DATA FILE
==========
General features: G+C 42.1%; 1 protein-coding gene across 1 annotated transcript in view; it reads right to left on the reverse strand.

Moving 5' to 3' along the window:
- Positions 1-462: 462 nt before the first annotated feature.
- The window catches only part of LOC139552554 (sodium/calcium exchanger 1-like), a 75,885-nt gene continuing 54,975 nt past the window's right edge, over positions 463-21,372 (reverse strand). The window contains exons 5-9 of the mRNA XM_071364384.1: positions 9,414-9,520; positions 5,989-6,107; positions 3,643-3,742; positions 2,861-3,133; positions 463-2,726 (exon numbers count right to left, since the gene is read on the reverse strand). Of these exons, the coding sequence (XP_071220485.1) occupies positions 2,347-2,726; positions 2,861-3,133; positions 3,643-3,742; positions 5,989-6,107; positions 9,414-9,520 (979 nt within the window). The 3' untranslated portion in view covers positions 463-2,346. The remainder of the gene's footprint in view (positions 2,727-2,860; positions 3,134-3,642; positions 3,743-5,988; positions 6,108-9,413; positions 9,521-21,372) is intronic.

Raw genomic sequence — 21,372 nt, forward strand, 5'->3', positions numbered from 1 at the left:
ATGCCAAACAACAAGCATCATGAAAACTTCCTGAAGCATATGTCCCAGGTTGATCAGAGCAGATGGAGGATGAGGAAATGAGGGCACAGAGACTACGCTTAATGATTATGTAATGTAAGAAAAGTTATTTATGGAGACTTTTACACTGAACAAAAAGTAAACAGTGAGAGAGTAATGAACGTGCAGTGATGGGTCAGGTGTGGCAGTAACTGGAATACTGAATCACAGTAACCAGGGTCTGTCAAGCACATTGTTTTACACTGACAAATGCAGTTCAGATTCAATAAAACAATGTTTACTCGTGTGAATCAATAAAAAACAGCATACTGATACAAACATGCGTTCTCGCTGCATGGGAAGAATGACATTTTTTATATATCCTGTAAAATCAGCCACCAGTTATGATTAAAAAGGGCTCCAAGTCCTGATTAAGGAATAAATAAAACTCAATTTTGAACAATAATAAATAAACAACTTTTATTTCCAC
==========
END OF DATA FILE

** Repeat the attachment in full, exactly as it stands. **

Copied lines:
General features: G+C 42.1%; 1 protein-coding gene across 1 annotated transcript in view; it reads right to left on the reverse strand.

Moving 5' to 3' along the window:
- Positions 1-462: 462 nt before the first annotated feature.
- The window catches only part of LOC139552554 (sodium/calcium exchanger 1-like), a 75,885-nt gene continuing 54,975 nt past the window's right edge, over positions 463-21,372 (reverse strand). The window contains exons 5-9 of the mRNA XM_071364384.1: positions 9,414-9,520; positions 5,989-6,107; positions 3,643-3,742; positions 2,861-3,133; positions 463-2,726 (exon numbers count right to left, since the gene is read on the reverse strand). Of these exons, the coding sequence (XP_071220485.1) occupies positions 2,347-2,726; positions 2,861-3,133; positions 3,643-3,742; positions 5,989-6,107; positions 9,414-9,520 (979 nt within the window). The 3' untranslated portion in view covers positions 463-2,346. The remainder of the gene's footprint in view (positions 2,727-2,860; positions 3,134-3,642; positions 3,743-5,988; positions 6,108-9,413; positions 9,521-21,372) is intronic.

Raw genomic sequence — 21,372 nt, forward strand, 5'->3', positions numbered from 1 at the left:
ATGCCAAACAACAAGCATCATGAAAACTTCCTGAAGCATATGTCCCAGGTTGATCAGAGCAGATGGAGGATGAGGAAATGAGGGCACAGAGACTACGCTTAATGATTATGTAATGTAAGAAAAGTTATTTATGGAGACTTTTACACTGAACAAAAAGTAAACAGTGAGAGAGTAATGAACGTGCAGTGATGGGTCAGGTGTGGCAGTAACTGGAATACTGAATCACAGTAACCAGGGTCTGTCAAGCACATTGTTTTACACTGACAAATGCAGTTCAGATTCAATAAAACAATGTTTACTCGTGTGAATCAATAAAAAACAGCATACTGATACAAACATGCGTTCTCGCTGCATGGGAAGAATGACATTTTTTATATATCCTGTAAAATCAGCCACCAGTTATGATTAAAAAGGGCTCCAAGTCCTGATTAAGGAATAAATAAAACTCAATTTTGAACAATAATAAATAAACAACTTTTATTTCCAC